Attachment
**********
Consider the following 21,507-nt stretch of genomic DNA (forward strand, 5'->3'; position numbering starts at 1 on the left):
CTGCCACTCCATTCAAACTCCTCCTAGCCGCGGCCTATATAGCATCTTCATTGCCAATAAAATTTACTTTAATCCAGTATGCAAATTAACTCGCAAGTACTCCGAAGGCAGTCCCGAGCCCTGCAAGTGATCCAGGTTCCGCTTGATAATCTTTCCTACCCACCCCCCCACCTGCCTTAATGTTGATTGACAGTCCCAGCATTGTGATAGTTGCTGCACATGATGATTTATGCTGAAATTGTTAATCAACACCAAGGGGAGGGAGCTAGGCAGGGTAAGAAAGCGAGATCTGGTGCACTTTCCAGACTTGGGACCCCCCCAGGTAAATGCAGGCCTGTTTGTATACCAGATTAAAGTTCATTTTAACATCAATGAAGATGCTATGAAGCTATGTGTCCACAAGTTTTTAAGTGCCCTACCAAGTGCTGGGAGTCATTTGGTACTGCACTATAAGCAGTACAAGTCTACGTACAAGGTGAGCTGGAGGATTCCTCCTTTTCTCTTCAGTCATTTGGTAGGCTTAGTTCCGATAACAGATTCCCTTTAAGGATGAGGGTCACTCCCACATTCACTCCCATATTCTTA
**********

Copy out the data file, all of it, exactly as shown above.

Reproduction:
Consider the following 21,507-nt stretch of genomic DNA (forward strand, 5'->3'; position numbering starts at 1 on the left):
CTGCCACTCCATTCAAACTCCTCCTAGCCGCGGCCTATATAGCATCTTCATTGCCAATAAAATTTACTTTAATCCAGTATGCAAATTAACTCGCAAGTACTCCGAAGGCAGTCCCGAGCCCTGCAAGTGATCCAGGTTCCGCTTGATAATCTTTCCTACCCACCCCCCCACCTGCCTTAATGTTGATTGACAGTCCCAGCATTGTGATAGTTGCTGCACATGATGATTTATGCTGAAATTGTTAATCAACACCAAGGGGAGGGAGCTAGGCAGGGTAAGAAAGCGAGATCTGGTGCACTTTCCAGACTTGGGACCCCCCCAGGTAAATGCAGGCCTGTTTGTATACCAGATTAAAGTTCATTTTAACATCAATGAAGATGCTATGAAGCTATGTGTCCACAAGTTTTTAAGTGCCCTACCAAGTGCTGGGAGTCATTTGGTACTGCACTATAAGCAGTACAAGTCTACGTACAAGGTGAGCTGGAGGATTCCTCCTTTTCTCTTCAGTCATTTGGTAGGCTTAGTTCCGATAACAGATTCCCTTTAAGGATGAGGGTCACTCCCACATTCACTCCCATATTCTTA